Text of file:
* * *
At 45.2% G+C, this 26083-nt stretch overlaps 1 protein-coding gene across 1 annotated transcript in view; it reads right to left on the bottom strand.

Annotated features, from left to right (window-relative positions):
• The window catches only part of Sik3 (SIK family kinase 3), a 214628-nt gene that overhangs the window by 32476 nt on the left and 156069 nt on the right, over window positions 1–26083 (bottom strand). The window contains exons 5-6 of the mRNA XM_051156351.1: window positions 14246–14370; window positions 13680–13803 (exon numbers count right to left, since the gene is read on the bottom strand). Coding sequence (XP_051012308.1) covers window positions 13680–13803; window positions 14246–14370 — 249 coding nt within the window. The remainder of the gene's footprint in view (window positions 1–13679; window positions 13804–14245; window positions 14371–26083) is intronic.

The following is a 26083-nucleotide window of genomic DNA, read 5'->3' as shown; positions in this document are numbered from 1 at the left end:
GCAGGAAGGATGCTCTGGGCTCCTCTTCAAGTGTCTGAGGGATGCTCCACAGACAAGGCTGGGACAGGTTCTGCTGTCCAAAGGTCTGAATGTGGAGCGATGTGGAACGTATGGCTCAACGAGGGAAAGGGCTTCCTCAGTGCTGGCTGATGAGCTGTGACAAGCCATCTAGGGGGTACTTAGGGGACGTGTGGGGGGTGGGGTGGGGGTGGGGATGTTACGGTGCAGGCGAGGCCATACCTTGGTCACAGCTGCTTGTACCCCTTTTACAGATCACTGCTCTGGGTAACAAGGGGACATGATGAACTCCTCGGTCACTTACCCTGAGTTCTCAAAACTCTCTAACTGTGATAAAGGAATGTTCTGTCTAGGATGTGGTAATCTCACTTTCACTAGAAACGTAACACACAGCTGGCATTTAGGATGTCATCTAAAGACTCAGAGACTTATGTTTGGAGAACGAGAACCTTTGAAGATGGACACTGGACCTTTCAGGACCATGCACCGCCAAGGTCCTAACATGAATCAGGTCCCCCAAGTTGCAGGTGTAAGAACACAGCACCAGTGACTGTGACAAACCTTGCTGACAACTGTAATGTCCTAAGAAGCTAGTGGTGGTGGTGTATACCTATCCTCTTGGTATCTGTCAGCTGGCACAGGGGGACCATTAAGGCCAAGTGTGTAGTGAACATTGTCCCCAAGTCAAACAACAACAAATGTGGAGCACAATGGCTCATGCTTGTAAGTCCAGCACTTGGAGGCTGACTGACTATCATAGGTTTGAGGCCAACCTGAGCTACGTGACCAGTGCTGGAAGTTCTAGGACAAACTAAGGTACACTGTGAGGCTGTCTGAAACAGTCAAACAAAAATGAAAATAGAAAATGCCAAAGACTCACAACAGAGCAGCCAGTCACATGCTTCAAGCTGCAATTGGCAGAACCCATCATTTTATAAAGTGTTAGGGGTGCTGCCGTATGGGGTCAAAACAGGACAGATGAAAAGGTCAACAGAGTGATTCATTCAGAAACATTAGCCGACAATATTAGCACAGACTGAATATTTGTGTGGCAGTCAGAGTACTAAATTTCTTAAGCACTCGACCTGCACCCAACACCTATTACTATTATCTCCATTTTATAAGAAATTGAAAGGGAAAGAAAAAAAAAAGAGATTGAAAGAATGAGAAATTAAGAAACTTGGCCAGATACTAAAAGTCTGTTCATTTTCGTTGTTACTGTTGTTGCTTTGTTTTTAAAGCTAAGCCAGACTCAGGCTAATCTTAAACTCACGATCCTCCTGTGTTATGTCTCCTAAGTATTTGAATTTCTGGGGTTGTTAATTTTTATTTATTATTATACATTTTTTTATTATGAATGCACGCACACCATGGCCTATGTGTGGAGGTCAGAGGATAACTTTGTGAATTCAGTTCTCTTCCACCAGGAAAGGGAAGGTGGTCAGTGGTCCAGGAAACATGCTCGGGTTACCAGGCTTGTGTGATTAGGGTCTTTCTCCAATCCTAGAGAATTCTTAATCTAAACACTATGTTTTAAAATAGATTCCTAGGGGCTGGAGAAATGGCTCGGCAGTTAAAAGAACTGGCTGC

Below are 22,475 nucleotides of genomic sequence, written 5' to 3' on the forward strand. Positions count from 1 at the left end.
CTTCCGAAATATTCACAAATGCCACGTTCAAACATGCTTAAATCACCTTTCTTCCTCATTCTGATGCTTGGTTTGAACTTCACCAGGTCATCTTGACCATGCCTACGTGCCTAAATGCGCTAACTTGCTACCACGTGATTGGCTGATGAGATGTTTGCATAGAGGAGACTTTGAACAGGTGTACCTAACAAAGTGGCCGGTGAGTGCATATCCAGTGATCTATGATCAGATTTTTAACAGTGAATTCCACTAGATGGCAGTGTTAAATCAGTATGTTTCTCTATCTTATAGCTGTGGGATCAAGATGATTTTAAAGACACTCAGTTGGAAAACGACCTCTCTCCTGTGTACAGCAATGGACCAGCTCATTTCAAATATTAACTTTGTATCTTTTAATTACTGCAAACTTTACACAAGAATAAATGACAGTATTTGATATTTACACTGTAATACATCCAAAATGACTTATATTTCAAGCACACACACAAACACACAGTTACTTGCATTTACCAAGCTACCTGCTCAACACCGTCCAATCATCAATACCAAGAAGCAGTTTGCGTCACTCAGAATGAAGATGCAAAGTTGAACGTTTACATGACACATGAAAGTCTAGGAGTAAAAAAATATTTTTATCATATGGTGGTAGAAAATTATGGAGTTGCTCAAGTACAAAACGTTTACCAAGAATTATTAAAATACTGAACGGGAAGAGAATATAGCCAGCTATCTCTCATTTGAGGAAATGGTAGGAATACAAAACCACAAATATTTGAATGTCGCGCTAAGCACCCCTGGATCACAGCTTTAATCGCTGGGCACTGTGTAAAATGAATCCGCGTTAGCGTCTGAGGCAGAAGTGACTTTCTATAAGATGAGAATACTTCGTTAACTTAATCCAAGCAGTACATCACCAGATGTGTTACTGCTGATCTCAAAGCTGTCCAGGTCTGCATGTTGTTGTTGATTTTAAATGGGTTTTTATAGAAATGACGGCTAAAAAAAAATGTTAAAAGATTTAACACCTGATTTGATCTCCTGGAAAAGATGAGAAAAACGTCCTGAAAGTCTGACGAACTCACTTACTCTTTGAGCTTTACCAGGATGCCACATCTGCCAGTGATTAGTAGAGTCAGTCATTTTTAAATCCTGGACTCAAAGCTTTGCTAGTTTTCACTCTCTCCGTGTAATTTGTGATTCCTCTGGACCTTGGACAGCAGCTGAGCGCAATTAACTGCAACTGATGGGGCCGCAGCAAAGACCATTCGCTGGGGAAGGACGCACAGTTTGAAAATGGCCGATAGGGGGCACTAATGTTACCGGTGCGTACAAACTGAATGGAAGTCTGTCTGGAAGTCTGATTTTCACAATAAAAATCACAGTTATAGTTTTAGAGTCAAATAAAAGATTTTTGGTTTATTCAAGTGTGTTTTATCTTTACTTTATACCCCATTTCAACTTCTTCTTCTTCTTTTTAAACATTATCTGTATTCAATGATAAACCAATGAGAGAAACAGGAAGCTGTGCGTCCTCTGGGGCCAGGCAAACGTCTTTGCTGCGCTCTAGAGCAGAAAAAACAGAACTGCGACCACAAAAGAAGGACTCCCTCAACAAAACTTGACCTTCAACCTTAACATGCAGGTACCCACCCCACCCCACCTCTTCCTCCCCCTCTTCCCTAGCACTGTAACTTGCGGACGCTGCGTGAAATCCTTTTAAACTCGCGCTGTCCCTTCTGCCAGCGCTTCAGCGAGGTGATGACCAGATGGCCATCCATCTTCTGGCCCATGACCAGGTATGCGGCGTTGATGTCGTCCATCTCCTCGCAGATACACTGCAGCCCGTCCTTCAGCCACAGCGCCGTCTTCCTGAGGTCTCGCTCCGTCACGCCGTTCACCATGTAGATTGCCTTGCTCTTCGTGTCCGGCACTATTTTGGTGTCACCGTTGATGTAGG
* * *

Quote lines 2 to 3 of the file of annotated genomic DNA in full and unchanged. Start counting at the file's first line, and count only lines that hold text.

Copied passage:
Annotated features, from left to right (window-relative positions):
• The window catches only part of Sik3 (SIK family kinase 3), a 214628-nt gene that overhangs the window by 32476 nt on the left and 156069 nt on the right, over window positions 1–26083 (bottom strand). The window contains exons 5-6 of the mRNA XM_051156351.1: window positions 14246–14370; window positions 13680–13803 (exon numbers count right to left, since the gene is read on the bottom strand). Coding sequence (XP_051012308.1) covers window positions 13680–13803; window positions 14246–14370 — 249 coding nt within the window. The remainder of the gene's footprint in view (window positions 1–13679; window positions 13804–14245; window positions 14371–26083) is intronic.